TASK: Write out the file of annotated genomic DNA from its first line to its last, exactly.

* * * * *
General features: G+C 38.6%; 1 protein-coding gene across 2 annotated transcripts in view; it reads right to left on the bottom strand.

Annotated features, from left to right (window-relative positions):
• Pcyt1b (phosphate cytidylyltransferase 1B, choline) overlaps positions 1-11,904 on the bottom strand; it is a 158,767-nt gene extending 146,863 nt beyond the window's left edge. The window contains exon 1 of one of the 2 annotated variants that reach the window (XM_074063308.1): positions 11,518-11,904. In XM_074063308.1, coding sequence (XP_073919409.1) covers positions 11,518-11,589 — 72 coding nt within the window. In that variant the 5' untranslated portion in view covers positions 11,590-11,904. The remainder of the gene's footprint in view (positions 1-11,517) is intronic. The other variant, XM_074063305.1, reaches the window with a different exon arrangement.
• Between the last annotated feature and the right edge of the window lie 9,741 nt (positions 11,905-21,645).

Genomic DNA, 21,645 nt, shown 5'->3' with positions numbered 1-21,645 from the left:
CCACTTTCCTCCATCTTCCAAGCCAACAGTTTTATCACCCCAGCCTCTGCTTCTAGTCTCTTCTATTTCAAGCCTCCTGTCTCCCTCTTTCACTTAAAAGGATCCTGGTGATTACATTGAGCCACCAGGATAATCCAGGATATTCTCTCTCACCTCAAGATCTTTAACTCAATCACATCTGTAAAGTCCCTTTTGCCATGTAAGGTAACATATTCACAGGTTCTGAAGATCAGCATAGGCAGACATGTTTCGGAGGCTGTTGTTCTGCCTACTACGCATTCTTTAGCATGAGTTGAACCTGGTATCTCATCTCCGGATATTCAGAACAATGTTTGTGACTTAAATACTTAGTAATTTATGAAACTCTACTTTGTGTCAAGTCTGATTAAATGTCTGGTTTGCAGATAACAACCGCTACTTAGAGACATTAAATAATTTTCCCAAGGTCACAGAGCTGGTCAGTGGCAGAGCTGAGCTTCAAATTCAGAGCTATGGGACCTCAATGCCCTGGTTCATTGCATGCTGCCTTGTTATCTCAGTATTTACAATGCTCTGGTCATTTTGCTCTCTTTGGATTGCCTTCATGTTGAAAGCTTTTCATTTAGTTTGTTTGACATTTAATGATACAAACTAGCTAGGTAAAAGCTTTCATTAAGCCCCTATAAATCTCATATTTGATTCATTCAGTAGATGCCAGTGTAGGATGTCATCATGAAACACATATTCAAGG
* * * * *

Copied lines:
General features: G+C 38.6%; 1 protein-coding gene across 2 annotated transcripts in view; it reads right to left on the bottom strand.

Annotated features, from left to right (window-relative positions):
• Pcyt1b (phosphate cytidylyltransferase 1B, choline) overlaps positions 1-11,904 on the bottom strand; it is a 158,767-nt gene extending 146,863 nt beyond the window's left edge. The window contains exon 1 of one of the 2 annotated variants that reach the window (XM_074063308.1): positions 11,518-11,904. In XM_074063308.1, coding sequence (XP_073919409.1) covers positions 11,518-11,589 — 72 coding nt within the window. In that variant the 5' untranslated portion in view covers positions 11,590-11,904. The remainder of the gene's footprint in view (positions 1-11,517) is intronic. The other variant, XM_074063305.1, reaches the window with a different exon arrangement.
• Between the last annotated feature and the right edge of the window lie 9,741 nt (positions 11,905-21,645).

Genomic DNA, 21,645 nt, shown 5'->3' with positions numbered 1-21,645 from the left:
CCACTTTCCTCCATCTTCCAAGCCAACAGTTTTATCACCCCAGCCTCTGCTTCTAGTCTCTTCTATTTCAAGCCTCCTGTCTCCCTCTTTCACTTAAAAGGATCCTGGTGATTACATTGAGCCACCAGGATAATCCAGGATATTCTCTCTCACCTCAAGATCTTTAACTCAATCACATCTGTAAAGTCCCTTTTGCCATGTAAGGTAACATATTCACAGGTTCTGAAGATCAGCATAGGCAGACATGTTTCGGAGGCTGTTGTTCTGCCTACTACGCATTCTTTAGCATGAGTTGAACCTGGTATCTCATCTCCGGATATTCAGAACAATGTTTGTGACTTAAATACTTAGTAATTTATGAAACTCTACTTTGTGTCAAGTCTGATTAAATGTCTGGTTTGCAGATAACAACCGCTACTTAGAGACATTAAATAATTTTCCCAAGGTCACAGAGCTGGTCAGTGGCAGAGCTGAGCTTCAAATTCAGAGCTATGGGACCTCAATGCCCTGGTTCATTGCATGCTGCCTTGTTATCTCAGTATTTACAATGCTCTGGTCATTTTGCTCTCTTTGGATTGCCTTCATGTTGAAAGCTTTTCATTTAGTTTGTTTGACATTTAATGATACAAACTAGCTAGGTAAAAGCTTTCATTAAGCCCCTATAAATCTCATATTTGATTCATTCAGTAGATGCCAGTGTAGGATGTCATCATGAAACACATATTCAAGG